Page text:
solidest thriller: Being the most solid of something is not the same as being the best at something, but Jane Harper’s The Dry is a good example of a crime novel that will please pretty much everyone. It is what people usually mean when they say “well-written”: nothing clunks or stands out; the plot is gory enough to be interesting without relying on the torture porn that seems to be the crime genre’s stock-in-trade these days; the villain is believable, and you don’t see the reveal coming from a mile away. Also, it’s set in a small Australian farming community, which is a fairly unusual setting and gives the book a sense of uniqueness. If you like decent crime, pick it up.

Mantel for the easily distracted: Sarah Dunant’s take on Renaissance Italy and the Borgias, In the Name of the Family. I found that she covers much of the same thematic ground as Mantel does—autocratic power, the role of the church in government, moral compromise in exchange for a measure of safety—but does so with a little more zip to her plotting. Highly recommended. (review)

most meh: I feel bad about saying this. There’s nothing wrong with The Gustav Sonata, Rose Tremain’s Baileys Prize-longlisted novel about a young boy growing up in post-war Switzerland and his lifelong friendship with talented pianist Anton. It just felt aimless. The writing is very lucid and the characterisation sympathetic, but it faded from memory more and more as I compared it to other longlisters. (review)

best Shakespeare rewrite: Hag-Seed, by Margaret Atwood. This is, without a doubt, the most successful installment of the Hogarth Shakespeare project so far, not least because Atwood acknowledges the existence of her source material (The Tempest) within her novel, and thus is allowed to write a book that stands on its own and can explicitly examine The Tempest’s preoccupations. Not Atwood’s best novel, but really good for Shakespeare nerds. (review)

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best reread: I got ill over a weekend and read American Gods by Neil Gaiman all over again, and it was great. It’s still the best of his books, I think (maybe a close contender with Neverwhere; I’d have to read the latter again to decide.) His take on modern gods—the sharp businessman Mr. Wednesday (Odin), the dapper and shrewd Mr. Nancy (Anansi), undertakers Jacquel and Ibis (Egyptian underworld gods Anubis and Thoth)—remains fresh and clever, and he conjures the menace of Americana like no other author I know.

most cute: This is definitely damning with faint praise, I’m afraid. I did like Yewande Omotoso’s The Woman Next Door; her portrayal of two elderly, crotchety neighbour ladies, one white and one black, is irresistibly charming, and she does engage with serious political and historical ideas. But the flavour the book left in my mouth was The Help meets Alexander McCall Smith, where people are mildly chastised for their prejudice but mostly let off the hook, and everything is okay at the end. I wanted more than that. (review)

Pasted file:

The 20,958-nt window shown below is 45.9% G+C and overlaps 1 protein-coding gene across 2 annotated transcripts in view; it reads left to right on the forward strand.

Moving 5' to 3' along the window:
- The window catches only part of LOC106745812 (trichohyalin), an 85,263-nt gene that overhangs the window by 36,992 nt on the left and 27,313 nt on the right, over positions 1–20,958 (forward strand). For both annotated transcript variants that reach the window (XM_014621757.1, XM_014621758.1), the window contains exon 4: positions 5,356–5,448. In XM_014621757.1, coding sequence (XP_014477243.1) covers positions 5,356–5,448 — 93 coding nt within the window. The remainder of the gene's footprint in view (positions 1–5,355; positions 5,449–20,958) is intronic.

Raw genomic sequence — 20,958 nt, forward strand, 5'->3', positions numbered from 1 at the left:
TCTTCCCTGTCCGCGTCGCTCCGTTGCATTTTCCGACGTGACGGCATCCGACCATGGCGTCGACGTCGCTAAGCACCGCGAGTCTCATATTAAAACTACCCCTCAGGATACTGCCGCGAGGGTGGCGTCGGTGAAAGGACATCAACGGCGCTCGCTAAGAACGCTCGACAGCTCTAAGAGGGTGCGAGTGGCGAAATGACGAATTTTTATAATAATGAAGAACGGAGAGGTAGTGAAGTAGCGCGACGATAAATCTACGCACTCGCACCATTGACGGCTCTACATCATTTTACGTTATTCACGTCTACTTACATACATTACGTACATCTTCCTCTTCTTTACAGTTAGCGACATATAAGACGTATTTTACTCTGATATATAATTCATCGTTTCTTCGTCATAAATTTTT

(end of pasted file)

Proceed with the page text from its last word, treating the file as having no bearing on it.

most intelligent: Pretty much all of the books I read this month were intelligent, so this is kind of a crap category. But Do Not Say We Have Nothing, by Madeleine Thien, engages on such a high level with questions of ethics and art-making and agency in Mao’s China that it leaves much of its competition in the dust. I can’t help feeling a Baileys win would be somehow unfair (it’s already won the Giller, and been Booker Prize-shortlisted; let someone else have a go), but it would be very richly deserved. (review)

hardest punch to the gut: The Power, by Naomi Alderman. Alderman takes a simple premise—what if girls and women had the ability to discharge electricity from their bodies?—and uses it to explore some of the deepest questions about what human civilisation even is. If Thien is interested in the cerebral, Alderman is all about the fundamental. This book shook me. It’s a big deal. (review)

best sex: Unsurprisingly, Eimear McBride’s The Lesser Bohemians. Never have I encountered an author who understands so clearly that sex isn’t interesting because of who put what where, but because of who feels what when, and why. In other words, she maps sex as an emotional experience—and she also explores what sex is like when emotions are missing, and isn’t judgmental about it. (review)

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should have been on the Baileys longlist: For all my days, there are some things I will never understand about prize lists. The omission of Sarah Hall’s The Wolf Border in 2015 was one of them; the omission of Danielle Dutton’s Margaret the First this year is another. It’s a short, choppy, odd little novel, just like its subject: Margaret Cavendish, seventeenth-century Duchess of Newcastle and first female science fiction writer in the Western world, as far as we know. I loved it for its utter idiosyncracy—the prose so full of sharp, well-chosen images—for the efficiency with which Dutton sketches Margaret for us (it’s a very short book and by the end of it we know her as we do a dear friend), and for the lack of sentimentality with which she closes it. Seek this out.